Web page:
On popular history

This post was kicked off by a grumpy preface from Morris Rossabi to his 20th anniversary edition of Khubilai Khan: His Life and Times. Wherein he almost regrets writing so positively about Khubilai, since his work has been fuel for the popularizers. He doesn’t name names, but Jack Weatherford is the target of this ire: “One popularization, based on a doubtful and distorted use of scholarly studies, even reached the best-seller lists…”

I’m tired of Weatherford getting stick from historians. Let me blog. You’d think from this Weatherford was a mad popularist with no original research or intellectual standing of his own: in fact he was a cultural anthropologist (here’s his staff page – Mr Weatherford now enjoys a retirement in Mongolia), and if historians were less grumpy, they might notice that his cultural anthropology, and his application of it to the primary sources, has things to teach them.

As you know if you’re on this blog, my Mongol researches have stretched back fifteen years, fifteen conflicted years in the historiography, over which we have witnessed not only the advent of Weatherford, one-man-band for Genghis, ruffling historians’ feathers, but ‘The Rise of Cultural History’. That’s the title of a recent contribution by none other than David Morgan [in Nomads as Agents of Cultural Change].

Can not a cultural anthropologist and a discovery of cultural history live in peace? Find common ground? (yes, they can: that’s at the end of this post).

I said ‘none other than David Morgan’, because in my household, that’s me and the stuffed bears, his name has the sort of notoriety (excuse my outspokenness; he won’t read this blog) that Weatherford’s name has among your traditional historians. What did David Morgan ever do to me, and my stuffed bears? Believe me, my bears have been a comfort, from angst induced by the good Mr Morgan, before he discovered cultural history. It’s been told to me that historians get angry at mention of Jack Weatherford. Understood. But what about my anger at the Morgan book? Can I be angry too? I’d keep my despair between me and my bears, except – even though the good Mr Morgan now writes about how Mongol historiography has changed, his 1986 book is still disseminated as a standard work. In a book I read two days ago, with new ideas on the Central Asian background of Mughal India, Lisa Balabanlilar was content to use the Morgan as her main information on Chingis. So I am in a position like Rossabi’s: Weatherford bothers him in that Weatherford is everywhere. I meet the David Morgan everywhere, and other than Morgan’s own wish to be superseded, his stated discomfort with its continuance, I don’t see the book criticised. For me, every page – I exaggerate; every three pages – said, loud and clear, ‘I am written from a European perspective; I don’t try to look through Mongol eyes, or understand why a Mongol does what he does, in terms of his own culture.’ The pages scream that at me.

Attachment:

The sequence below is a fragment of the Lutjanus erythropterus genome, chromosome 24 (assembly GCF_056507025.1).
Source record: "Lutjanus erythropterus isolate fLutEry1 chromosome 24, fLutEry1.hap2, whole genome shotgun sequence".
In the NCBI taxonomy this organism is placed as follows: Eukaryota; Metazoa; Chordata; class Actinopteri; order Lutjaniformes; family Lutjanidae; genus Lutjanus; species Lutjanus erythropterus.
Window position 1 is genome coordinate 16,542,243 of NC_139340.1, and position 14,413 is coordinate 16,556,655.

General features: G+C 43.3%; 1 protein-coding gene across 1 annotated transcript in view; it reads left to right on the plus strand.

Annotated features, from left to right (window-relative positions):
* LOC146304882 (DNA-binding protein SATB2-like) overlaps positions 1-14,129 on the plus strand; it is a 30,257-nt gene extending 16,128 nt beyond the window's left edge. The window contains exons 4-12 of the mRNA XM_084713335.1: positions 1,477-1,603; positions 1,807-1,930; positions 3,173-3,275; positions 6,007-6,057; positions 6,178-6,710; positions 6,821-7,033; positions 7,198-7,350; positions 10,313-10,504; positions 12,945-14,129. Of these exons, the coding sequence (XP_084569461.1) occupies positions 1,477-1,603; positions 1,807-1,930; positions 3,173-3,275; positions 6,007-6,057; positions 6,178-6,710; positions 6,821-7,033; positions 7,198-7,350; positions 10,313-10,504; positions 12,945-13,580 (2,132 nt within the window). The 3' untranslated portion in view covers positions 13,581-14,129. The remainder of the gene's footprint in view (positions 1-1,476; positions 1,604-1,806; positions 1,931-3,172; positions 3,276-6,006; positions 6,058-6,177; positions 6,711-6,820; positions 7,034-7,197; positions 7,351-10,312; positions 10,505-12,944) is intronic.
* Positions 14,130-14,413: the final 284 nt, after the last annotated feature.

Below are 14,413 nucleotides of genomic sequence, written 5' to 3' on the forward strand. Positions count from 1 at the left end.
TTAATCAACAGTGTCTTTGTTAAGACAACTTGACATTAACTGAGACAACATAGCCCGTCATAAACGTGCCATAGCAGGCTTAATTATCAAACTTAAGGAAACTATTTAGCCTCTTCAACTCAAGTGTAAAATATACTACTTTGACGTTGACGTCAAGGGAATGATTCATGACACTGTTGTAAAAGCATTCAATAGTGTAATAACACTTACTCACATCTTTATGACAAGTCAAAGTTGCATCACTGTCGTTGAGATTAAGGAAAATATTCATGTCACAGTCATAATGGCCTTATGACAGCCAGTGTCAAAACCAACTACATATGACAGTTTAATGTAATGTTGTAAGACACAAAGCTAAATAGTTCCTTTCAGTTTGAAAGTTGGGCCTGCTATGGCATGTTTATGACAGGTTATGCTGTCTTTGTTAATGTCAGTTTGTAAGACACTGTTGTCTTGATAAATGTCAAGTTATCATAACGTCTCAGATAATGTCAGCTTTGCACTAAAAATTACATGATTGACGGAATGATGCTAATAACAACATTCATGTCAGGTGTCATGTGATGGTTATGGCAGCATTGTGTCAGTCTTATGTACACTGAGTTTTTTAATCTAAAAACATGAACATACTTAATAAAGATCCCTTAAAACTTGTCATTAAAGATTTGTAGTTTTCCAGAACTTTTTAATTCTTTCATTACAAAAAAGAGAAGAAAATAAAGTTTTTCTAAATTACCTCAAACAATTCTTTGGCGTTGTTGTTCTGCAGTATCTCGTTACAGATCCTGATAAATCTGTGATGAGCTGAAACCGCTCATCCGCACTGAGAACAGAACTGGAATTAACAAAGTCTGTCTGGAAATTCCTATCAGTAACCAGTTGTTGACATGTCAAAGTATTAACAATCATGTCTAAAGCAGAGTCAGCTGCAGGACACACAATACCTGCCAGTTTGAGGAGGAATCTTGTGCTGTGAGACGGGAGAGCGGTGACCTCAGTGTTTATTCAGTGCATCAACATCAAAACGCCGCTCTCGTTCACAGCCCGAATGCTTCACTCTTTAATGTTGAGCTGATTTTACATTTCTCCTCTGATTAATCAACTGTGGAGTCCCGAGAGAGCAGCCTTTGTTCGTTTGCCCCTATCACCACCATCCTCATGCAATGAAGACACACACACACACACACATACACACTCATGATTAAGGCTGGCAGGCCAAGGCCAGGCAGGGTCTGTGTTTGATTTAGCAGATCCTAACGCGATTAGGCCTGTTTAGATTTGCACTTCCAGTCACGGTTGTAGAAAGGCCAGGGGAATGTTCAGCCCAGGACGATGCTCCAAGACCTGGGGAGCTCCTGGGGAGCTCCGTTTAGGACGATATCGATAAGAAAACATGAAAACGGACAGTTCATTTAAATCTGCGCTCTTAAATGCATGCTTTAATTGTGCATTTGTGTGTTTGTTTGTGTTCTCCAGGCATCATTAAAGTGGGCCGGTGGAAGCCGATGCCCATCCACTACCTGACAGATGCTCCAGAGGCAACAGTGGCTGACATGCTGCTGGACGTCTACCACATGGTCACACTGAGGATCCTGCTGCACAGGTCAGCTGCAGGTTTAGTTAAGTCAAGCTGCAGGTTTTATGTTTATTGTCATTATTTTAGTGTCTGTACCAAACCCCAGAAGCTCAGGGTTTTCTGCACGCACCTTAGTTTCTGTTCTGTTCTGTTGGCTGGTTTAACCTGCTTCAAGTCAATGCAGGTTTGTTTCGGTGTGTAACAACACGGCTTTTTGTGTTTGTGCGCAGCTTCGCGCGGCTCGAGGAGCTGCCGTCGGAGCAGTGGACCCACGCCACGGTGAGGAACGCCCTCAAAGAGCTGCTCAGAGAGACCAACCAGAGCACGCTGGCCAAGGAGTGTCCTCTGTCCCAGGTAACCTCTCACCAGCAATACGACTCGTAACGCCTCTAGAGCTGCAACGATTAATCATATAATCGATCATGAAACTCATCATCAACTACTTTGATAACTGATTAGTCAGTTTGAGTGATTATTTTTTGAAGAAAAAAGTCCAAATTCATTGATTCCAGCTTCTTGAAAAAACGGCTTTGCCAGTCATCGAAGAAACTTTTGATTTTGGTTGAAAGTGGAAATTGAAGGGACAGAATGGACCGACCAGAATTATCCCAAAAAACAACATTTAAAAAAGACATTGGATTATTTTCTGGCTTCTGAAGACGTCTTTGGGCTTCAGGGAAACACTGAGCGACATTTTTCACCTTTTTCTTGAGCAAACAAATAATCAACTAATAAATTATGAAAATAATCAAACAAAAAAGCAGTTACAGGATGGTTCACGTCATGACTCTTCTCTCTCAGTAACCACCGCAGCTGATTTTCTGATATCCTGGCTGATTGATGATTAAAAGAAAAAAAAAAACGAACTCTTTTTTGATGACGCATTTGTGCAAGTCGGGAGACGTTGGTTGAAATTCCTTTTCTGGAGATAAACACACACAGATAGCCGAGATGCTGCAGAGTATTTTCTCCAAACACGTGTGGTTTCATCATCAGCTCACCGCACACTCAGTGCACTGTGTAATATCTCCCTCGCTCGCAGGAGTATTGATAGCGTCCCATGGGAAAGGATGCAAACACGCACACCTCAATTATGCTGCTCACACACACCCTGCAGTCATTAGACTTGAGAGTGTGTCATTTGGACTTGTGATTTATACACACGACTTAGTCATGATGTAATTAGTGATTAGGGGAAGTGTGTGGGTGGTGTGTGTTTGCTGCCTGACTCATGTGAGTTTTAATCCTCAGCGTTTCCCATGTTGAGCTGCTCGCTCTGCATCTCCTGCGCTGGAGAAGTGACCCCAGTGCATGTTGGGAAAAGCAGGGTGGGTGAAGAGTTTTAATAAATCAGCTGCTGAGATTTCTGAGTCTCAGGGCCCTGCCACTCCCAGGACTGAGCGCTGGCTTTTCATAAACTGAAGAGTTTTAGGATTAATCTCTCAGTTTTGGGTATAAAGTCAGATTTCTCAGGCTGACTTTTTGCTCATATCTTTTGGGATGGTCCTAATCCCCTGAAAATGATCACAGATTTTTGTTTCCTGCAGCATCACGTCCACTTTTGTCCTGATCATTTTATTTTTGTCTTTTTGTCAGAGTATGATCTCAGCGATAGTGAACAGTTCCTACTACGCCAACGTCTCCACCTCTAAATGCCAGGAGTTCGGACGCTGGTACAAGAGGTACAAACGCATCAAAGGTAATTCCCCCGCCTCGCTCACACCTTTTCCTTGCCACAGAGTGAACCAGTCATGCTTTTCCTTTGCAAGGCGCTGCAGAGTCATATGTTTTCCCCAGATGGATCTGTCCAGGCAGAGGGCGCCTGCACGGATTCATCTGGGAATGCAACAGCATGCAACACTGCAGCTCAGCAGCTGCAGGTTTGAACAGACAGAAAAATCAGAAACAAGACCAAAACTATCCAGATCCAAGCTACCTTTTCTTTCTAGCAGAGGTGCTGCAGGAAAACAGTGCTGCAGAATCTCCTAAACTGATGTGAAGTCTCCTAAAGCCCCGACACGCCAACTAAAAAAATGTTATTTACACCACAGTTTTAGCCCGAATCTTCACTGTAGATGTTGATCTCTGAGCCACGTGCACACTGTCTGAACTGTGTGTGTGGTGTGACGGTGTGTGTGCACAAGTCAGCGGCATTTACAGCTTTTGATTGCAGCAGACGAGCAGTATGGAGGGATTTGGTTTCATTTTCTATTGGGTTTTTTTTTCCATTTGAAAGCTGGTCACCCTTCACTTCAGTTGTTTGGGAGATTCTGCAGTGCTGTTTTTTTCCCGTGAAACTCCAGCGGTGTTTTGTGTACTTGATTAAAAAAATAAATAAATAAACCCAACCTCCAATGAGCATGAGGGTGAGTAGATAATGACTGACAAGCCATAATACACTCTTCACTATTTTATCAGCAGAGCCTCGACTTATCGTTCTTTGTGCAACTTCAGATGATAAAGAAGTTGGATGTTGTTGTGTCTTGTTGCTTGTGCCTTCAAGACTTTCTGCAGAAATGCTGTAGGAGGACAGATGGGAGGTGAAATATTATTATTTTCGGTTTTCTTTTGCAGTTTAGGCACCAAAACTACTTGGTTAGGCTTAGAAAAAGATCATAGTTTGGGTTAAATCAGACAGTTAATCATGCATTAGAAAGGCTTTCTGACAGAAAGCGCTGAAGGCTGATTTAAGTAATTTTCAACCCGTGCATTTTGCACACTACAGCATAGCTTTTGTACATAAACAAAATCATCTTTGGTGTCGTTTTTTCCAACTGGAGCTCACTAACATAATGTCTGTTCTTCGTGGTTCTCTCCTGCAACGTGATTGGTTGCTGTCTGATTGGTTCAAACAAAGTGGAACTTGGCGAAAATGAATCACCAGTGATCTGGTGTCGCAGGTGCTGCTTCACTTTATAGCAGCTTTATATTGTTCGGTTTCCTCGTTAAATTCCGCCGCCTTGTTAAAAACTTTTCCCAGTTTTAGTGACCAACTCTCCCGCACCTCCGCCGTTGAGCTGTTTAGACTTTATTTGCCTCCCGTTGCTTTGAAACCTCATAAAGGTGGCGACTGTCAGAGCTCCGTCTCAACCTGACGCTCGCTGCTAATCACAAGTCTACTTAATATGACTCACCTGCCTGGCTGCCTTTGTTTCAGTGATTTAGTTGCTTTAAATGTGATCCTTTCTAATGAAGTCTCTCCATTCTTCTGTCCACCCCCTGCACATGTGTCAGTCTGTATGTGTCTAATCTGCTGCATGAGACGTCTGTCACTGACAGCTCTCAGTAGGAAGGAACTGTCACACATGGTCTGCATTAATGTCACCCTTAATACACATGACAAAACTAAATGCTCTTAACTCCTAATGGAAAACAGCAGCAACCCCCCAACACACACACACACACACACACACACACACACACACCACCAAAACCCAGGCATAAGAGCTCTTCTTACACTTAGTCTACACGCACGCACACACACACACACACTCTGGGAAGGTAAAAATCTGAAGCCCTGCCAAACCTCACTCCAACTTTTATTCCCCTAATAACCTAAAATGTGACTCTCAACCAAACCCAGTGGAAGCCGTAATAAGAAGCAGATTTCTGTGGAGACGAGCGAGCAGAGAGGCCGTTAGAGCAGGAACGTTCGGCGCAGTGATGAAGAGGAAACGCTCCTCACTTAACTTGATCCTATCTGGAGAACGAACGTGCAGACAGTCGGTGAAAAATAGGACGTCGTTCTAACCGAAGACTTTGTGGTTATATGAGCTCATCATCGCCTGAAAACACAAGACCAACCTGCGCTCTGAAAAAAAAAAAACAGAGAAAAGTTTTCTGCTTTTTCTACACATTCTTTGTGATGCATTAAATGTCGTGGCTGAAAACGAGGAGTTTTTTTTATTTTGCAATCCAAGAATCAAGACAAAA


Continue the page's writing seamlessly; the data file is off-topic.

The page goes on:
Does nobody else hear them?

His book has been my Exhibit A for why we need culture study: this is the type of history we have in its sheer and utter absence. I don’t see that hostility towards a cultural anthropologist – who, I grant you, has written for a general audience – helps toward the integration of culture study into a historiography that used to be happy to work without cultural knowledge.

The ‘rise of cultural history’ (art history; material and technological transmission) is a fantastic thing; but if you are still afraid of anthropology, you haven’t gone far enough. Can we not acknowledge the good Mr Weatherford for his injection of anthropology into Mongol historical studies?